China, Iran meet amid efforts to preserve nuclear deal

Iranian foreign minister Mohammad Javad Zarif met with China’s Wang Yi. (File/AFP)
Updated 19 February 2019
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China, Iran meet amid efforts to preserve nuclear deal

  • Germany, Britain, France, China, Russia and the EU have been trying to preserve the 2015 deal
  • The deal was meant to keep Tehran from obtaining a nuclear weapon but the US withdrew from it last year

BEIJING: The foreign ministers of China and Iran met in Beijing on Tuesday amid efforts to preserve the 2015 nuclear deal with Tehran.
No details were immediately released about the discussions between China’s Wang Yi and Iran’s Mohammad Javad Zarif, who is leading a delegation that includes parliamentary speaker Ali Larijani and the ministers of finance and petroleum, as well as the CEO of the country’s central bank.
Germany, Britain, France, China, Russia and the European Union have been trying to preserve the 2015 deal meant to keep Iran from obtaining a nuclear weapon in exchange for sanctions relief after the unilateral withdrawal of the US last year.
Zarif told the Munich Security Conference on Sunday that a barter-type system known as INSTEX set up last month by France, Germany and Britain to allow businesses to skirt direct financial transactions with Iran, and thereby evade possible US sanctions, fell short of commitments to save the nuclear deal.
Zarif addressed the conference a day after US Vice President Mike Pence prodded Germany, France and Britain to follow Washington in withdrawing from the deal and to “stop undermining US sanctions.”
Prior to Larijani’s departure from Tehran, China’s official Xinhua News Agency quoted him as saying Iran and China have “close and amicable” relations in diverse areas, and that both sides have enjoyed the support of each other in the international arena.


Beirut praises ‘progress’ on maritime border dispute

Updated 21 May 2019
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Beirut praises ‘progress’ on maritime border dispute

  • Israel and Lebanon both claim ownership of an 860-square-kilometer area of the Mediterranean Sea.
  • Lebanon insists that the area lies within its economic zone and refuses to give up a single part of it

BEIRUT: Lebanon has hinted that progress is being made in efforts to resolve its maritime border dispute with Israel following the return of a US mediator from talks with Israeli officials.

US Deputy Assistant Secretary of State for Near Eastern Affairs David Satterfield returned to Lebanon following talks in Israel where he outlined Lebanese demands regarding the disputed area and the mechanism to reach a settlement.

The US mediator has signaled a new push to resolve the dispute after meetings with both Lebanese and Israeli officials.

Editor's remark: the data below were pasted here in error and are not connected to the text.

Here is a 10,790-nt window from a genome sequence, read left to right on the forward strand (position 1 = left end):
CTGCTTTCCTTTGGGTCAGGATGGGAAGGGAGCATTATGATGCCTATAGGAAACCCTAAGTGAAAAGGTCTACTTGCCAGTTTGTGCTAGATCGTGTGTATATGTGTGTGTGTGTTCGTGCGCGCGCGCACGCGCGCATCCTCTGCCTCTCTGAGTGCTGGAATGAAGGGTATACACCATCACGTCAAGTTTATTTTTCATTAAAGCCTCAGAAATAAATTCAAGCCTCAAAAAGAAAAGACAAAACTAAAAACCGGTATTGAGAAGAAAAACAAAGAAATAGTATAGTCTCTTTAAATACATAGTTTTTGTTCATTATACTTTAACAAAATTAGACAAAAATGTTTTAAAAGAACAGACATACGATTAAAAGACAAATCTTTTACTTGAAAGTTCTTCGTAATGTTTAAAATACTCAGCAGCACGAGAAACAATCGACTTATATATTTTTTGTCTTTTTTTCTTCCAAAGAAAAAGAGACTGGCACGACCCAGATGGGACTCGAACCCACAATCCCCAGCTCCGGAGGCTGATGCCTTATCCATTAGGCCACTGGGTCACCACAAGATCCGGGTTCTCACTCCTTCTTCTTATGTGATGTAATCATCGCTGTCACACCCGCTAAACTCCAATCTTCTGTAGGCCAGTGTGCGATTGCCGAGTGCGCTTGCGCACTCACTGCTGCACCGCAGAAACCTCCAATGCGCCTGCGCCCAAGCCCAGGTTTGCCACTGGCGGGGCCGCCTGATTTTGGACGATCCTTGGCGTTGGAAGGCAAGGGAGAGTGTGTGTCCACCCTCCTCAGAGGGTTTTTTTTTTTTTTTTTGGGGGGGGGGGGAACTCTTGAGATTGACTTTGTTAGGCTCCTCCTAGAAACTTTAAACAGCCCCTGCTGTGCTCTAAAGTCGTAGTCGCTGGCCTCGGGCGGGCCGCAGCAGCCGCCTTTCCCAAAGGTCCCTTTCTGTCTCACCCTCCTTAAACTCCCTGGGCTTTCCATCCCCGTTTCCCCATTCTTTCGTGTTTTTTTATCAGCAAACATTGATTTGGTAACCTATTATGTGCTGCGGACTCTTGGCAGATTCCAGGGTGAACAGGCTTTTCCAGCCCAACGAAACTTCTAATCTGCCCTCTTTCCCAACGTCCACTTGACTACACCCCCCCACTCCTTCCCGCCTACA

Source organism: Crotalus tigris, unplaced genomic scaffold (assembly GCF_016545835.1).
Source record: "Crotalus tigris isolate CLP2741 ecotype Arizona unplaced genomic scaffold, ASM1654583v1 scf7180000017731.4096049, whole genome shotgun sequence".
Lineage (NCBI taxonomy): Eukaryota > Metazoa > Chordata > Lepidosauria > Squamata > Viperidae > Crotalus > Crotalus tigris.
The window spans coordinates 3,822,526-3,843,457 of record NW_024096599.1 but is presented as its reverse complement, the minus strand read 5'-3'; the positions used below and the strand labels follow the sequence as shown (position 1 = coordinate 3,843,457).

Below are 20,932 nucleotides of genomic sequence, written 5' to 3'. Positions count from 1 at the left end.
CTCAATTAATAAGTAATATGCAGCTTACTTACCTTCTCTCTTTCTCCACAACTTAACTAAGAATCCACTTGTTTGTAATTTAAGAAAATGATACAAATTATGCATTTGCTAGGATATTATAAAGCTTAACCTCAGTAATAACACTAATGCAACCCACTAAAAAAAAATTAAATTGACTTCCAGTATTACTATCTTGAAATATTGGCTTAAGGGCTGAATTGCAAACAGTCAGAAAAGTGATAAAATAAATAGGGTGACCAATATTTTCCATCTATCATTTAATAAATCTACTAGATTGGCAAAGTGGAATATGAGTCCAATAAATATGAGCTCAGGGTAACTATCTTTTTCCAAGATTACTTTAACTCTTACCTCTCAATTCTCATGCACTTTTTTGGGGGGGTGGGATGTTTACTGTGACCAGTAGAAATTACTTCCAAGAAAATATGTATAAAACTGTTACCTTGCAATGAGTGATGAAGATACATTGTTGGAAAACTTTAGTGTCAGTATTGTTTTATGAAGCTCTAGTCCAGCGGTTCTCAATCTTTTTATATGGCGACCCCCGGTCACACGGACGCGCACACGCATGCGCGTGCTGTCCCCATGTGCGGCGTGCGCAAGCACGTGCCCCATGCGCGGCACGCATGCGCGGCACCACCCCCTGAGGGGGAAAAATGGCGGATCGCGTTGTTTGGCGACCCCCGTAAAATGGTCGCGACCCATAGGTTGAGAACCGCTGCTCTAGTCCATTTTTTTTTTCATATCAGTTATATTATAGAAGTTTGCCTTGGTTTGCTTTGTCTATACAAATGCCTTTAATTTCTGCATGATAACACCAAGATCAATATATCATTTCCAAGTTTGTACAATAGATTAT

Israel and Lebanon both claim ownership of an 860-square-kilometer area of the Mediterranean Sea. Lebanon hopes to begin offshore oil and gas production in the offshore Block 9 as it grapples with an economic crisis.

A source close to Parliament Speaker Nabih Berri, who met with Satterfield on Monday after his return to Lebanon, told Arab News that “there is progress in the efforts, but the discussion is not yet over.” He did not provide further details.

Sources close to the Lebanese presidency confirmed that Lebanon is counting on the US to help solve the demarcation dispute and would like to accelerate the process to allow exploration for oil and gas to begin in the disputed area.

Companies that will handle the exploration require stability in the area before they start working, the sources said.

Previous efforts by Satterfield to end the dispute failed in 2012 and again last year after Lebanon rejected a proposal by US diplomat Frederick Hoff that offered 65 percent of the disputed area to Lebanon and 35 percent to Israel. Lebanon insisted that the area lies within its economic zone and refused to give up a single part of it.

Satterfield has acknowledged Lebanon’s ownership of around 500 sq km of the disputed 850 sq km area.

Lebanon renewed its commitment to a mechanism for setting the negotiations in motion, including the formation of a tripartite committee with representatives of Lebanon, Israel and the UN, in addition to the participation of the US mediator. Beirut also repeated its refusal to negotiate directly with Israel.

Two months ago, Lebanon launched a marine environmental survey in blocks 4 and 9 in Lebanese waters to allow a consortium of French, Italian and Russian companies to begin oil and gas exploration in the area.